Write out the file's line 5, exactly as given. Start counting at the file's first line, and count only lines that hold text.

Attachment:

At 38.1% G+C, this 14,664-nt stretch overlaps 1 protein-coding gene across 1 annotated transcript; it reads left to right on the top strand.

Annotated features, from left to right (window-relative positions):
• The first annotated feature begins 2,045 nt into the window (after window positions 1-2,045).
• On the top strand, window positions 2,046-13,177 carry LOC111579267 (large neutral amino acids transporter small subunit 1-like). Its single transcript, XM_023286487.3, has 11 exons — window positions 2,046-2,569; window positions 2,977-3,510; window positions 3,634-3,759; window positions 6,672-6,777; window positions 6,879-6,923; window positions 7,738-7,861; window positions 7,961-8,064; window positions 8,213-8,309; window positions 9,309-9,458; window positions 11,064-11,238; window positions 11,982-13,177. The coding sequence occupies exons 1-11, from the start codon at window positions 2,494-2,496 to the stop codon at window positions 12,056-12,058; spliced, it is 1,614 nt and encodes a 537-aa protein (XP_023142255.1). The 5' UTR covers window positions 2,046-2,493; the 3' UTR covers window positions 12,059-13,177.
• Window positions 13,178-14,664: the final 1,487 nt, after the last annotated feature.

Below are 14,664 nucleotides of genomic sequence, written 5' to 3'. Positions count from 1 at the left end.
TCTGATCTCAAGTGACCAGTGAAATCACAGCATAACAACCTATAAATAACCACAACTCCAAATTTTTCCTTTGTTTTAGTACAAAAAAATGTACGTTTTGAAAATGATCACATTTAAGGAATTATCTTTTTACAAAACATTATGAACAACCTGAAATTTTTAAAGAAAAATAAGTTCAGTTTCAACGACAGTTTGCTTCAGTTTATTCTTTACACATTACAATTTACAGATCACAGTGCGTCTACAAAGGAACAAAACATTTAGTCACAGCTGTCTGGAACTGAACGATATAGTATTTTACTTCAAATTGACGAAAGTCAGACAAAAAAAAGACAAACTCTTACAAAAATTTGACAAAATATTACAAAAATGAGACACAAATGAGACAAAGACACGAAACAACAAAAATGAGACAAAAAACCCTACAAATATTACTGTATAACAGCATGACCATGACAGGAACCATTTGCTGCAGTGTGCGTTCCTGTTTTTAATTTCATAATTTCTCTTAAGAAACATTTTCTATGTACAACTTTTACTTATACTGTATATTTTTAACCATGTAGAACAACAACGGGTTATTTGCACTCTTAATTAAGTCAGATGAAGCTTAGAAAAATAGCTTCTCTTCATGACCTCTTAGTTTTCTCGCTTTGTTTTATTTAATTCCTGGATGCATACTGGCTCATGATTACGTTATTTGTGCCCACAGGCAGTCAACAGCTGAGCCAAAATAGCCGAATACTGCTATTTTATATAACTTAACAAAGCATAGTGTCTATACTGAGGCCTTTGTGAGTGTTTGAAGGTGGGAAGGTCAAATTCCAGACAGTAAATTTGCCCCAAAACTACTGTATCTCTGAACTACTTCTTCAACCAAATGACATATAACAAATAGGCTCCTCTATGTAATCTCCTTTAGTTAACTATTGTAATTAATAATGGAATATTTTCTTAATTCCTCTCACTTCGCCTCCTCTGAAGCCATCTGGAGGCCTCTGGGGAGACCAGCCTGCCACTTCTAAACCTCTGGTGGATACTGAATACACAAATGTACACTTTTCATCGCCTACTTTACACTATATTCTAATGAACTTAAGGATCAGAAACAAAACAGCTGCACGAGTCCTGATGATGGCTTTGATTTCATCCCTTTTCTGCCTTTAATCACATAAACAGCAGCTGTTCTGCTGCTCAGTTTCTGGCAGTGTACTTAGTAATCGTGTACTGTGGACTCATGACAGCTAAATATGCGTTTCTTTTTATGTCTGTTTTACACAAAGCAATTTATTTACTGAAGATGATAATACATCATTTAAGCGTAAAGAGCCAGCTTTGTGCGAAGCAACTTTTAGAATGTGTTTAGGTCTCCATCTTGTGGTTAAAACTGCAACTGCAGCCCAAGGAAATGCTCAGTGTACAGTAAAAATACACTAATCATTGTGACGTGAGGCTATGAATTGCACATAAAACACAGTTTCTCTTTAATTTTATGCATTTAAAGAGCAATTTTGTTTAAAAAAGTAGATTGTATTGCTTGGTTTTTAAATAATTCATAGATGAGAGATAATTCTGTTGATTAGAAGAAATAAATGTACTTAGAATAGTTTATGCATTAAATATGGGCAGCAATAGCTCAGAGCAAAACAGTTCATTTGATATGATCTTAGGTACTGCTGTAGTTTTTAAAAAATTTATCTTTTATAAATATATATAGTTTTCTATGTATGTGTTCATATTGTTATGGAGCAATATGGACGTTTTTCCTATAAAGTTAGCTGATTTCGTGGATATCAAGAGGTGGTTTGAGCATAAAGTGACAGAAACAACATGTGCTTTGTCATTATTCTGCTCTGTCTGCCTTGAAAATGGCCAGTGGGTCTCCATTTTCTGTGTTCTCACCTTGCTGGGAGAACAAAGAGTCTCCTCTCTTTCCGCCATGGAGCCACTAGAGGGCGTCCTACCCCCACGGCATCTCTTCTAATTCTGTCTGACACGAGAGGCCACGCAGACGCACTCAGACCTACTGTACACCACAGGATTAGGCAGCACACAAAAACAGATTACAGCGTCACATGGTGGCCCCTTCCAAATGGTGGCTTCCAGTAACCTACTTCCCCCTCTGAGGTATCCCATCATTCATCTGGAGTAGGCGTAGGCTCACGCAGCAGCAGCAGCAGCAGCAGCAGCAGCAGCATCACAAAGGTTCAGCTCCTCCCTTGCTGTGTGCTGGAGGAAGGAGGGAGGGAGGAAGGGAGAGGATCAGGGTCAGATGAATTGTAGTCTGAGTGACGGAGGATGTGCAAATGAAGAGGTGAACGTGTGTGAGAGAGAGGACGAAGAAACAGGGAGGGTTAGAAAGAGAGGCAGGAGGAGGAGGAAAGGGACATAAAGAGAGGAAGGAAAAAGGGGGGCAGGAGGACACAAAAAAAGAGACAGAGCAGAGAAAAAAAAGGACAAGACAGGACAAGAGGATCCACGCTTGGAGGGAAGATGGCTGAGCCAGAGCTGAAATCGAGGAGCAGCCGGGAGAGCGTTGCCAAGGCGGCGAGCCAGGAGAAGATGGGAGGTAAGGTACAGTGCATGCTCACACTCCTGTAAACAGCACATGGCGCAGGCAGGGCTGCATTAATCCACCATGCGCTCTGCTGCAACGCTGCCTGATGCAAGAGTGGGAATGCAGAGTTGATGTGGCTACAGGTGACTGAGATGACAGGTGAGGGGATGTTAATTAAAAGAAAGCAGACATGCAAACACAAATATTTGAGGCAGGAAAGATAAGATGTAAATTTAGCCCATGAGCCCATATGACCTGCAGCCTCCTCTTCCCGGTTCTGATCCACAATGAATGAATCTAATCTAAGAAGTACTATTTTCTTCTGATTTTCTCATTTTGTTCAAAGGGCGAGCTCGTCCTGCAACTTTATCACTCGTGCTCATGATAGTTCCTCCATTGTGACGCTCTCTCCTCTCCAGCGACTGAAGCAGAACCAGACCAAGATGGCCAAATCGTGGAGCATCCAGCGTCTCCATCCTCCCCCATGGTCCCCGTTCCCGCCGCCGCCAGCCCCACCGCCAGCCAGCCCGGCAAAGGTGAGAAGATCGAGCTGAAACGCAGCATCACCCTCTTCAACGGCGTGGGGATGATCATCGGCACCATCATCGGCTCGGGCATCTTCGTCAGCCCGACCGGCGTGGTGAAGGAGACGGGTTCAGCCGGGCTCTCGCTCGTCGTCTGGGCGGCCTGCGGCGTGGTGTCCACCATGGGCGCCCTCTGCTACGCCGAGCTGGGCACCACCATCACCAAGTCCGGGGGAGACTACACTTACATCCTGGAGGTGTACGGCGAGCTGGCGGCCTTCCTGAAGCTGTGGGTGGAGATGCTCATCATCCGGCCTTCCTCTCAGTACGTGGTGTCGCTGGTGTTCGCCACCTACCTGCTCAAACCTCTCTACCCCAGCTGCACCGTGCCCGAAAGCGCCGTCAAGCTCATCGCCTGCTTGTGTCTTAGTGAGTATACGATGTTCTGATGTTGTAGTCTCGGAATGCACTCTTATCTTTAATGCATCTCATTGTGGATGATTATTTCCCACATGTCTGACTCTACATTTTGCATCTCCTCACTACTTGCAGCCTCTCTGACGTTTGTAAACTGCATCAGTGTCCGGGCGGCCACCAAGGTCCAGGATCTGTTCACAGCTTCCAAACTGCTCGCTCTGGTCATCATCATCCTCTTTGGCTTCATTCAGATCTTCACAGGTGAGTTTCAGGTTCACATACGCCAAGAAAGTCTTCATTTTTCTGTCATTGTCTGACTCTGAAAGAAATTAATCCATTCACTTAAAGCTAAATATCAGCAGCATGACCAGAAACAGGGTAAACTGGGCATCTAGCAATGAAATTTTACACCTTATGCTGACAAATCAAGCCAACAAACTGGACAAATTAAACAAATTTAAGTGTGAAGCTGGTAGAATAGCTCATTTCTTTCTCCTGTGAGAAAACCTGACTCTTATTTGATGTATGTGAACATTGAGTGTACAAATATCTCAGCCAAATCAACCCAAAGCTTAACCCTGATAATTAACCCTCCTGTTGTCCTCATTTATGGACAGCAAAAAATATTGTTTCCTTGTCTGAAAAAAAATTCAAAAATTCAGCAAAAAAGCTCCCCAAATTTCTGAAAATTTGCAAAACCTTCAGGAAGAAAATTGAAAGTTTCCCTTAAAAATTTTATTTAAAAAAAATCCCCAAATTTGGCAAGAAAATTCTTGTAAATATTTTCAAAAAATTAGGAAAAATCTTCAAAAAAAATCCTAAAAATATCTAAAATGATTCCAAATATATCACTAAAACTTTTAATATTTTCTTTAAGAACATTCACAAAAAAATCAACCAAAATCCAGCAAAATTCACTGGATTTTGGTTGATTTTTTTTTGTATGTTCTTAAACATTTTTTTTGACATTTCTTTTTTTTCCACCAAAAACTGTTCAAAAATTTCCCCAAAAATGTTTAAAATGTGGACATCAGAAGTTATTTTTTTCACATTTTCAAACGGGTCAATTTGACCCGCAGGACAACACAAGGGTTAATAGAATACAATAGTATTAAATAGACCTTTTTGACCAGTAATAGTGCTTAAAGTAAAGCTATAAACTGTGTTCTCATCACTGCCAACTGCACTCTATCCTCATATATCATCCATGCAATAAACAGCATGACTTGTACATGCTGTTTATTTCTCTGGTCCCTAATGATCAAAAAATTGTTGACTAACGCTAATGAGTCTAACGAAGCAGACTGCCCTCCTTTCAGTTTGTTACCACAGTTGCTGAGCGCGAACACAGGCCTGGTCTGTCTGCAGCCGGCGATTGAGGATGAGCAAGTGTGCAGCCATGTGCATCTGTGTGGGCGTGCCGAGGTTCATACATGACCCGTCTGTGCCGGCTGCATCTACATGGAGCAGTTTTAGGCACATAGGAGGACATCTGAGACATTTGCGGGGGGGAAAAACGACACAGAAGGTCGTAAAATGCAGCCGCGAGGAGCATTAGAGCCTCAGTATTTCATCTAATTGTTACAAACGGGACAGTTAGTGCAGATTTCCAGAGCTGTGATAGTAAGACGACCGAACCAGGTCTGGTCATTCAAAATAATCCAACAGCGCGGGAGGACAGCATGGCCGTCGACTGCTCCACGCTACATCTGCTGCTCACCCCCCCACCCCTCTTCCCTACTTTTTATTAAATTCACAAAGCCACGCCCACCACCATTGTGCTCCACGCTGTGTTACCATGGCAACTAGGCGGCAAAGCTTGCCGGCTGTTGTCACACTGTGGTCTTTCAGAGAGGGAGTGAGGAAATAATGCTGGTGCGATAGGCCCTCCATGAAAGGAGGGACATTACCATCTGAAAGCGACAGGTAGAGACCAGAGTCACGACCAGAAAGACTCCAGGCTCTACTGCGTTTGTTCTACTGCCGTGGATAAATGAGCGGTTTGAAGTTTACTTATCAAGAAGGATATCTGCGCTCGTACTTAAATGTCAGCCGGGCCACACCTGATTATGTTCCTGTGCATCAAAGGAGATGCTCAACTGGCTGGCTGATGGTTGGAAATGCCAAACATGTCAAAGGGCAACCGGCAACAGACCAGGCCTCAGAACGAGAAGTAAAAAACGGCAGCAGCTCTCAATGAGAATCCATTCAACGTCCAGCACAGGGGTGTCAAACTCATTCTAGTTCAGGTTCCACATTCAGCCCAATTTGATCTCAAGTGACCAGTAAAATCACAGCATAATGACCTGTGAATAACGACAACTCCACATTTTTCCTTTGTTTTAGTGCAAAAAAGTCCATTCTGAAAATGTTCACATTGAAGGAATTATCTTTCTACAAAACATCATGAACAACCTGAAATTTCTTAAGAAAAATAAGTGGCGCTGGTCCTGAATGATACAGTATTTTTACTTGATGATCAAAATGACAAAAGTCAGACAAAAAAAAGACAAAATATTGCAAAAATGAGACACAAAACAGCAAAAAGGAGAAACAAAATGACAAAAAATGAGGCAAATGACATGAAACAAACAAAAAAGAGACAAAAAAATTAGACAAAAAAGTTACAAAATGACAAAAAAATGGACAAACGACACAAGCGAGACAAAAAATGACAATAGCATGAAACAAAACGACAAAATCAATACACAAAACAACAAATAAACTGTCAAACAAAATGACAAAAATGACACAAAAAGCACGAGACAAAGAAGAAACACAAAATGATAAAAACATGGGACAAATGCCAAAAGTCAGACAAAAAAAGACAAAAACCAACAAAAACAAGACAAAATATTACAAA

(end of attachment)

• Window positions 13,178-14,664: the final 1,487 nt, after the last annotated feature.